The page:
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New Jersey Transit Corp. v. Sanchez

Superior Court of New Jersey, Appellate Division

December 4, 2018

NEW JERSEY TRANSIT CORPORATION, a/s/o DAVID MERCOGLIANO, Plaintiff-Appellant,
v.
SANDRA SANCHEZ and CHAD SMITH, Defendants-Respondents.

          Argued October 30, 2018

          On appeal from Superior Court of New Jersey, Law Division, Bergen County, Docket No. L-8504-16.

          Shawn C. Huber argued the cause for appellant (Brown & Connery, LLP, attorneys; Shawn C. Huber, of counsel and on the briefs; Benjamin S. Teris, on the brief).

          John V. Mallon argued the cause for respondents (Chasan Lamparello Mallon & Cappuzzo, PC, attorneys; John V. Mallon, of counsel and on the brief; Ryan J. Gaffney, on the brief).

          Before Judges Hoffman, Geiger and Firko.

          OPINION

          GEIGER, J.A.D.

         In this appeal, we consider whether a workers' compensation carrier can obtain reimbursement of medical expenses and wage loss benefits it paid from tortfeasors who negligently caused injuries to an employee in a work-related motor vehicle accident, if the employee would be barred from recovering non-economic damages from the tortfeasors because he did not suffer a permanent injury. Because we hold the workers' compensation carrier can obtain reimbursement from the tortfeasors in this subrogation action, we reverse.

         Plaintiff New Jersey Transit Corporation (NJ Transit) appeals from the grant of summary judgment dismissing its subrogation action against defendants Sandra Sanchez and Chad Smith for reimbursement of the workers' compensation benefits paid to employee, David Mercogliano, for wage loss and medical expenses resulting from a work-related automobile accident. N.J. Transit alleges defendants negligently caused the accident and are thereby liable for reimbursement of the workers' compensation benefits pursuant to N.J.S.A. 34:15-40(f) (Section 40) of the Workers' Compensation Act (WCA), N.J.S.A. 34:15-1 to -146. Defendants claim N.J. Transit's claims are barred by the limitation on lawsuit option (the verbal threshold), N.J.S.A. 39:6A-8(a), of the Automobile Insurance Cost Reduction Act (AICRA), N.J.S.A. 39:6A-1 to -35.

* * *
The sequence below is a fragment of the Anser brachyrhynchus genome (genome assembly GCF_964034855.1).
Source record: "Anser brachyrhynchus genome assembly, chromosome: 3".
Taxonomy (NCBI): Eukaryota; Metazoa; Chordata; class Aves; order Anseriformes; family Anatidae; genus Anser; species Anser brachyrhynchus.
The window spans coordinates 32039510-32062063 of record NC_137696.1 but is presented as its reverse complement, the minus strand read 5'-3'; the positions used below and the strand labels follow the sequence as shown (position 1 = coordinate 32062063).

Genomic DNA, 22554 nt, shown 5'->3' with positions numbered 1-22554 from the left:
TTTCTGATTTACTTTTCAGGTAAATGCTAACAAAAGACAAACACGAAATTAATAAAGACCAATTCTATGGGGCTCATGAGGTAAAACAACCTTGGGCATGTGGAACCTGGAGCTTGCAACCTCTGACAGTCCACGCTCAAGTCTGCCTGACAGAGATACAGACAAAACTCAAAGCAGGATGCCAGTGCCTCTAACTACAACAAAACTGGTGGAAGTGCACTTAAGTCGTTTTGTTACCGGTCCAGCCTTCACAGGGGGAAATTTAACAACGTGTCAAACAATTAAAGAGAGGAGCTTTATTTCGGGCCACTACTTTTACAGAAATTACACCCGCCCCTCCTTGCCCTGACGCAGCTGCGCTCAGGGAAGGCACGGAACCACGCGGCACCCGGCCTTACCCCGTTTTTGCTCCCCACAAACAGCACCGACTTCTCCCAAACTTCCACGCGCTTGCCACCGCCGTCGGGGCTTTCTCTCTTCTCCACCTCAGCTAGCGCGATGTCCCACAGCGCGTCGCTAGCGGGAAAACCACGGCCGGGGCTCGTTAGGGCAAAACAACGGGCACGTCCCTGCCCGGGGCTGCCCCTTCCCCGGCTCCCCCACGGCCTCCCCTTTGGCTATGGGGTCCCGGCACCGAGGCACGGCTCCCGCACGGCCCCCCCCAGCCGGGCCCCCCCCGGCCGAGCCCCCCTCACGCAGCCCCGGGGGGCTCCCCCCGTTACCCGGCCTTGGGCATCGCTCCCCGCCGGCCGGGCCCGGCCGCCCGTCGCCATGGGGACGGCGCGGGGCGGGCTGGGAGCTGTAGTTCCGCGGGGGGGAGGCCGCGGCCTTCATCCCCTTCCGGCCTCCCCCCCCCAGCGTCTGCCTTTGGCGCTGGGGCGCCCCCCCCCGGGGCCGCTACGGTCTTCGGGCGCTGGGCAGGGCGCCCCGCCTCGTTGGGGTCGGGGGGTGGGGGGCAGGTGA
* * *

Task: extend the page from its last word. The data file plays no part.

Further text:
The motion judge, relying primarily on Continental Insurance Co. v. McClelland, 288 N.J.Super. 185 (App. Div. 1996), held the verbal threshold barred N.J. Transit's claims.[1] We hold that in subrogation actions against tortfeasors, the reimbursement rights of workers' compensation carriers are governed by the WCA, not AICRA. Therefore, the workers' compensation carrier is entitled to reimbursement from the negligent tortfeasors, even though the injured employee could not recover the medical expenses and wage loss from his own automobile insurer or noneconomic damages from the tortfeasors. Accordingly, we reverse and remand for entry of partial summary judgment in favor of N.J. Transit.

         I.

         The facts relating to the cross-motions are not in dispute. On December 2, 2014, Mercogliano was involved in a motor vehicle collision during the course of his employment. The vehicle driven by Mercogliano was owned by N.J. Transit. Sanchez was the driver and Smith was the owner of the other vehicle involved in the accident.

         At the time of the collision, Mercogliano, Sanchez, and Smith maintained personal automobile insurance policies compliant with AICRA. Mercogliano's policy provided $250, 000 in Personal Injury Protection (PIP) benefits and the verbal threshold applied. The parties stipulate Mercogliano's injuries do not vault the verbal threshold because he did not sustain a permanent injury as defined by N.J.S.A. 39:6A-8(a).[2]